The goal is to land within 10 km from the nominal touchdown point - the one that the computer-controlled reentry would fly us to, if it worked. But it's also important to keep the Gs under control. Especially if we're trying to compensate an overshoot in the time we made contact with the atmosphere (i.e. we made contact later than planned), the temptation is to give inputs that will lead to huge G-loads in an attempt to correct back. In an exam setting that will affect the score, but in real life, as well as in the centrifuge, it also affects one's level of discomfort and pain. Let's say it's a self-punishing mistake! 

Under heavy G-loads it is quite difficult to move at all. Luckily, to fly the reentry we only need to press two buttons, the ones under my thumbs in the picture. Those inputs change the roll angle of the descent module in discrete increments of 15°, roll being the rotation around the axis of symmetry. It's not very intuitive, but the roll affects the lift, so that we can control how steep or shallow we want to fly. (For those we want to try to figure it out, here's a hint: the center of mass of the vehicle is displaced with respect to the axis of symmetry).

If you want to know more about riding the centrifuge, here's an older blog post about it:
http://blogs.esa.int/astronauts/2013/07/22/a-ride-in-the-worlds-biggest-centrifuge/


#SamLogbook  #Futura

(Trad IT)  Traduzione in italiano a cura di  +AstronautiNEWS  qui:
http://www.astronautinews.it/tag/logbook/

(Trad ES) Tradducción en español aquí:
http://www.intervidia.com/category/bitacora/

(Trad FR) Traduction en français par  +Anne Cpamoa  ici:
 https://spacetux.org/cpamoa/category/traductions/logbook-samantha/ 
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While astronomers look at the lunar eclipse (already started) : A whole new drama is ongoing. NASA's  LADEE may well crash into the moon soon, or may get affected by the lunar eclipse and it's propulsion system could freeze and burst. Though current predictions are that it will survive. Scientists know that LADEE's days are numbered. But it has already achieved it's mission profile. (See more on the eclipse here from +NASA : http://goo.gl/pXBsyL )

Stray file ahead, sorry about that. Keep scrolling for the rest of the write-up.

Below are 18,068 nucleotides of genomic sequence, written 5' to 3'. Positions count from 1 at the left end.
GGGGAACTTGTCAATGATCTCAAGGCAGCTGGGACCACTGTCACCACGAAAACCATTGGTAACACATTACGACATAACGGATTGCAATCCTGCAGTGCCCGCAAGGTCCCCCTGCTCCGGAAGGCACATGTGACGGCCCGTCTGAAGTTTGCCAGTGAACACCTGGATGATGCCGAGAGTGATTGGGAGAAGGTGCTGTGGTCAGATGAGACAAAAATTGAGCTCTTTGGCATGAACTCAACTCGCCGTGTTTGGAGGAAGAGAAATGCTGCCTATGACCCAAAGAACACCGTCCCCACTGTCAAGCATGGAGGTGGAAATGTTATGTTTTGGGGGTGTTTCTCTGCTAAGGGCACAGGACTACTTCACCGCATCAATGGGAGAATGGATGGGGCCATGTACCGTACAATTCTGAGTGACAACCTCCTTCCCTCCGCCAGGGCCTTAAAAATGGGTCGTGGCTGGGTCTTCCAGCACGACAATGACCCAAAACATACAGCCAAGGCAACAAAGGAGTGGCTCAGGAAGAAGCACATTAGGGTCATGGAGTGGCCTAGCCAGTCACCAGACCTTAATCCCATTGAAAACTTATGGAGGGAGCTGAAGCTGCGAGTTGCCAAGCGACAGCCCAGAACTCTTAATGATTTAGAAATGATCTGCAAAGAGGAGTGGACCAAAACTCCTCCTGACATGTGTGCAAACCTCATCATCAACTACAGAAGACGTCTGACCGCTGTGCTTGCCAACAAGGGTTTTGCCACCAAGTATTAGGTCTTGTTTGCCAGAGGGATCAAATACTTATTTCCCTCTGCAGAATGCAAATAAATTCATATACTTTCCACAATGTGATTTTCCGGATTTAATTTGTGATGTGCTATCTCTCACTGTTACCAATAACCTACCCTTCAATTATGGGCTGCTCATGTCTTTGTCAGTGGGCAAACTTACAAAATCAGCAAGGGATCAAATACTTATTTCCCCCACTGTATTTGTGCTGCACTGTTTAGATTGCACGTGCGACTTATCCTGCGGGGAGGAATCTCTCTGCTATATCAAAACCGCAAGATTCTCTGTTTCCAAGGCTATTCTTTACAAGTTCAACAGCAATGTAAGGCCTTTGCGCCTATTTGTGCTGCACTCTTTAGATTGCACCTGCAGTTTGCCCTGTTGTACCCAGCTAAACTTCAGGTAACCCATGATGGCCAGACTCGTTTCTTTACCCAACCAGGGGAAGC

Article Extract: Scientists have no delusions about the fate of NASA's LADEE robotic probe, which has been exploring the shroud of dust and the trace gases that surround the Moon. On April 21, if not sooner, the Lunar Atmosphere and Dust Environment Explorer will crash into the surface of the Moon and vaporise. But before its demise, scientists hope to break new ground by flying LADEE literally just above the ground. "There is a chance that we could clip a mountain accidentally, but the risk is pretty low for that. And really, the value of the science that we can do with this attempt is worth this risk," says project manager Butler Hine, with NASA's Ames Research Center in Moffett Field.

Beginning this weekend, LADEE will begin dropping its altitude until it ends up less than 3 kilometres above the lunar surface. Ramming into a lunar mountain isn't the only danger ahead. LADEE faces a prolonged period of potentially deadly cold during an eclipse on 15 April. Engineers warn the spacecraft's propulsion system could freeze and burst, though current predictions indicate LADEE will survive.

Article Link: http://www.abc.net.au/science/articles/2014/04/07/3979758.htm

NASA FAQs : http://www.nasa.gov/content/frequently-asked-questions-ladee-planned-impact/#.U0zoOFfQ6bg

Earlier post on the Laser communications test with LADEE: http://goo.gl/weMYRK

LADEE's communication record: http://www.nbcnews.com/science/space/zap-ladees-laser-breaks-space-communication-record-f8C11453570

+Wikipedia link on LADEE: http://en.wikipedia.org/wiki/Lunar_Atmosphere_and_Dust_Environment_Explorer

Pics courtesy: Main pic from Wikipedia link, Pic top right from nbcnews link, Pic middle right from LADEE Mission Overview, Pic bottom right from http://goo.gl/OHyG3F

#space #moon #LADEE #lunareclipse
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Miguel Valentin

Space Exploration  - 
 
 
Nuclear Bombs and Shuttles: The Plausibility of propelling a Craft by Nuclear Explosions

As I'm sure you're all aware, we have a lot of nuclear weapons on our little world. Nuclear weapons are also a pretty scary thing, especially as countries who, shall we say, "don't like eachother" gain the formidable weapon. Fortunately, disarmament has made a little progress, but instead of just dismantling these weapons, could we put them to better use? For science and the exploration of the galaxy?

To learn more about propelling spaceships with nukes, see: http://www.fromquarkstoquasars.com/nuclear-bombs-and-shuttles-the-plausibility-of-propelling-a-craft-by-nuclear-explosions/
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Kyle Danner's profile photoMark Ruhland's profile photo
2 comments
 
Dilithium crystals... We need them, now.
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NASA: SpaceX launch scrubbed today due to #Falcon 9 first stage helium leak. Next opportunity is Friday at 3:25pm ET.
Credit: NASA
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Miguel Valentin

Space Exploration  -